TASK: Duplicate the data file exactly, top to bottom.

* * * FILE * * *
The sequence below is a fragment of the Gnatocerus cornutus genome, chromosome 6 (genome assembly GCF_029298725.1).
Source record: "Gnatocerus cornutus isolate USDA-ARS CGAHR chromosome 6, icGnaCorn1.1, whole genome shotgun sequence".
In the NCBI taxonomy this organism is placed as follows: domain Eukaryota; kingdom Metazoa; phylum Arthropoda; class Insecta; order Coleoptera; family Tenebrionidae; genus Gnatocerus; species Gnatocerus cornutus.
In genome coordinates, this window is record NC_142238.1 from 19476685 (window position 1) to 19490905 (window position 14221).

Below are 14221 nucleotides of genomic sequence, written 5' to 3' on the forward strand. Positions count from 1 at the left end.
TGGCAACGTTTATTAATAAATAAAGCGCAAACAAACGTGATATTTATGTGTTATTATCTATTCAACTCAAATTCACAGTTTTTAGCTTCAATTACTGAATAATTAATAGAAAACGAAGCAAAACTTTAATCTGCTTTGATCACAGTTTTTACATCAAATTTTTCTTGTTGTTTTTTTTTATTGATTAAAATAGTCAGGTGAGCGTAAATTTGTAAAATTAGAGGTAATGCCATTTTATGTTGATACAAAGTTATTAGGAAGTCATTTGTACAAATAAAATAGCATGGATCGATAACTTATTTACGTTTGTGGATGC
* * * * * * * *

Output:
The sequence below is a fragment of the Gnatocerus cornutus genome, chromosome 6 (genome assembly GCF_029298725.1).
Source record: "Gnatocerus cornutus isolate USDA-ARS CGAHR chromosome 6, icGnaCorn1.1, whole genome shotgun sequence".
In the NCBI taxonomy this organism is placed as follows: domain Eukaryota; kingdom Metazoa; phylum Arthropoda; class Insecta; order Coleoptera; family Tenebrionidae; genus Gnatocerus; species Gnatocerus cornutus.
In genome coordinates, this window is record NC_142238.1 from 19476685 (window position 1) to 19490905 (window position 14221).

Below are 14221 nucleotides of genomic sequence, written 5' to 3' on the forward strand. Positions count from 1 at the left end.
TGGCAACGTTTATTAATAAATAAAGCGCAAACAAACGTGATATTTATGTGTTATTATCTATTCAACTCAAATTCACAGTTTTTAGCTTCAATTACTGAATAATTAATAGAAAACGAAGCAAAACTTTAATCTGCTTTGATCACAGTTTTTACATCAAATTTTTCTTGTTGTTTTTTTTTATTGATTAAAATAGTCAGGTGAGCGTAAATTTGTAAAATTAGAGGTAATGCCATTTTATGTTGATACAAAGTTATTAGGAAGTCATTTGTACAAATAAAATAGCATGGATCGATAACTTATTTACGTTTGTGGATGC